Shown at the kykNET Silwerskerm Festival in Camps Bay (27 – 30 August).
STEYN DU TOIT
The second half of the kykNET Silwerskerm Festival's short film programme proved to be as potent as the first. Larceny, postnatal depression, apples, sisterhood, coming out, laundromats and even a homage to Alfred Hitchcock; it was all there. Plus popcorn.
Taking inspiration from movies such as The Italian Job and Ocean’s Eleven, Alan Hayward’s Juweeldiewe is a fun, fast-paced tale of espionage. Based on a short story written by Gert Basson, this stylish film has many kinks, but primarily revolves around international diamond thief Inezta du Preez’s (a sparkling Tinarie van Wyk Loots) attempts to entrap De Zwarte Adelaar (Ruben Engel), a notorious cat burglar in pursuit of a majestic diamond.
Winner of both the Best Short Film and Best Script awards at Saturday night’s ceremony, Nommer 37 is a Cape Flats take on Alfred Hitchcock’s Rear Window. Starring an emphatic Irshaad Ally as a man confined to a wheelchair, co-directors Travis Taute and Nosipho Dumisa then sets a brutal series of events in motion starting with him witnessing a murder in the building across from his window. Gritty, suspenseful and as authentic as it gets, the film boasts one of the best festival ensemble performances.
A family gathers for Sunday lunch at the start of Hannes Loubser’s Onder die Tafel. While on the surface everything appears to be harmonious, as the title suggests, there are unresolved issues threatening to derail the decorum. Boasting a big cast – including Susanne Beyers, Marcel van Heerden, Rolanda Marais and Joanie Combrink – it's a sunny film, and enjoyment derives from watching the drama unfold.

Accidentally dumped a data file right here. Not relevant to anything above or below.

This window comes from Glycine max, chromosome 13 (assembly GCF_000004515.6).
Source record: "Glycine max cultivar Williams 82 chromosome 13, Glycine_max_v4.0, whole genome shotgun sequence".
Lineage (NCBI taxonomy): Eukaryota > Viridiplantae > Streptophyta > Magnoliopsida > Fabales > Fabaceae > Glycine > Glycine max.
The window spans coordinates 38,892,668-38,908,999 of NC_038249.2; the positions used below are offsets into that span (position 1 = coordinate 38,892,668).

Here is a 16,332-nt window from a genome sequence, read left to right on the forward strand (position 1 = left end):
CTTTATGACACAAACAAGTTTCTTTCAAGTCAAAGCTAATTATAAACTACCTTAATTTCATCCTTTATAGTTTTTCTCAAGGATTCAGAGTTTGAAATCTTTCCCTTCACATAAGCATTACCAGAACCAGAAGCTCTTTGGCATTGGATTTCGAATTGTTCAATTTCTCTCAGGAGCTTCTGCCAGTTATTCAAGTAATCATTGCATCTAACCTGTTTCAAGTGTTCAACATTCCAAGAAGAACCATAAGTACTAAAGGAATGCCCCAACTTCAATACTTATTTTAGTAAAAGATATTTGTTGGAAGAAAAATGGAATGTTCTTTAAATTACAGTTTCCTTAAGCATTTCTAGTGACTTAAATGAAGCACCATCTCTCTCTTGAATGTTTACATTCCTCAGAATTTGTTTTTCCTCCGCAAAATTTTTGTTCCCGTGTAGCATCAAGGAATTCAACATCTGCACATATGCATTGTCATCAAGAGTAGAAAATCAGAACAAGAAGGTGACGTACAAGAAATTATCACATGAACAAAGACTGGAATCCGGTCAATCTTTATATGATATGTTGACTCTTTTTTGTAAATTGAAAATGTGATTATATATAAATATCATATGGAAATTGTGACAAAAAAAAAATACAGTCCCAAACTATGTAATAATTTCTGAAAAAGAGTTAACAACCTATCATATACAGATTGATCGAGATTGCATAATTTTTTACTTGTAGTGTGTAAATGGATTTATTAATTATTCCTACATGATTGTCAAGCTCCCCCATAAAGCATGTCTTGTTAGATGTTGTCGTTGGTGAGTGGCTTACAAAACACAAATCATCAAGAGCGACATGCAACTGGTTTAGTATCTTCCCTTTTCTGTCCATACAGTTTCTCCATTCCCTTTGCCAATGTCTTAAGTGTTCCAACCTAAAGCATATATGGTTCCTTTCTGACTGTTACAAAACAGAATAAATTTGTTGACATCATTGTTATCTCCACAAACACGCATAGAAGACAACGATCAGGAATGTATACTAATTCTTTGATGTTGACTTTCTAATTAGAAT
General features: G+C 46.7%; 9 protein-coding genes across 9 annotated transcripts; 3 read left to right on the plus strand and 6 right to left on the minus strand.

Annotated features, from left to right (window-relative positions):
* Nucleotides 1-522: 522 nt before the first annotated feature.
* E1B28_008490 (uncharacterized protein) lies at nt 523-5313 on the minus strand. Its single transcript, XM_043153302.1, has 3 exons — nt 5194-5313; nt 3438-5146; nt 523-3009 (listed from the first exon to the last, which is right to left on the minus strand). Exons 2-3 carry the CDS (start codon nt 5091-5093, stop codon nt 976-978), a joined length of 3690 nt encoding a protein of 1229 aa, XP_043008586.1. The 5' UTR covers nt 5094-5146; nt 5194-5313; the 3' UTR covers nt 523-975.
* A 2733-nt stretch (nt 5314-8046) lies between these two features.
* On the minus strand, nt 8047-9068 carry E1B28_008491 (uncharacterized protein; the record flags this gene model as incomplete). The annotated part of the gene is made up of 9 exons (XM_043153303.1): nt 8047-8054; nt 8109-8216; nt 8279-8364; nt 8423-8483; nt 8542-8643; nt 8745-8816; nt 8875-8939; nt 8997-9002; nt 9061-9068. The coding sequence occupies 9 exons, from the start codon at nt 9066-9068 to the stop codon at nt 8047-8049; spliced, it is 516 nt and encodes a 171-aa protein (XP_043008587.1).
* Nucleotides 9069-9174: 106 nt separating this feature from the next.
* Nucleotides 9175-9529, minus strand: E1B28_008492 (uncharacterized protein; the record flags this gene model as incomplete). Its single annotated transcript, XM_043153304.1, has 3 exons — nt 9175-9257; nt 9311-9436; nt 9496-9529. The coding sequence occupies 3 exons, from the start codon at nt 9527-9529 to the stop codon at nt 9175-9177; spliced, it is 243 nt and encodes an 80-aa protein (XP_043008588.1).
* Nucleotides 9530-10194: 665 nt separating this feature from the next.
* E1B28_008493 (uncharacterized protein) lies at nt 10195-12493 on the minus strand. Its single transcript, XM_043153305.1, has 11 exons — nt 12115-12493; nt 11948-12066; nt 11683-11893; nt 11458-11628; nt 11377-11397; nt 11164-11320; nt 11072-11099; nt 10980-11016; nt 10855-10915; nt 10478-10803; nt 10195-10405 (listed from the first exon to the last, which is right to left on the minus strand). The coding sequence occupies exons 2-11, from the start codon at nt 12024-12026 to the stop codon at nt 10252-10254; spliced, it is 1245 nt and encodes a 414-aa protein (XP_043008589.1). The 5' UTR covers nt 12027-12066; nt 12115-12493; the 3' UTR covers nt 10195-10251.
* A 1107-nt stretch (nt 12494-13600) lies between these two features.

An often-overlooked topic is given the spotlight in Morné du Toit’s Stom. Written by Tina Kruger and directed with empathy, it follows a young mother battling with postnatal depression. Partly inspired by events surrounding Kruger and Drummond’s own first few months as mothers, it was the short film most difficult to watch yet one that left me with a newfound understanding into a condition society rarely allows us to talk about.
After avoiding each other for several years, four sisters are forced to reunite in preparation for their cancer-stricken father’s death in Ben Heyns' dramedy, Totsiens, Pa. Written by Philip Nolte and based on his own mother and her sisters, this bittersweet comedy does a great job in balancing the lighthearted with the sad. Led by a formidable foursome – Elsabé Daneel, Marion Holm, Hélène Truter and Antoinette Louw – the concept also has the potential to develop into a successful television series.
Two films that easily make my top five this year are Trippie, a filmed version of Nicola Hanekom’s site-specific play that takes audiences on a fateful bus ride; as well as Vuil Wasgoed, an understated buddy comedy starring Bouwer Bosch and Bennie Fourie that ended up walking away with the Best Short Film nod on Saturday.
Finally, it would be unfair to talk about this programme section without reference to the Q&A sessions afterwards. Kabous Meiring deserves a special mention here. She always arrived prepared. She knew the names of the people she interviewed. She kept the conversation going. She maintained discipline. As someone with experience both in front of, and behind the camera, her insightful, forthright questions allowed the viewer to gain a deeper appreciation of both the film’s thematic as well as technical qualities.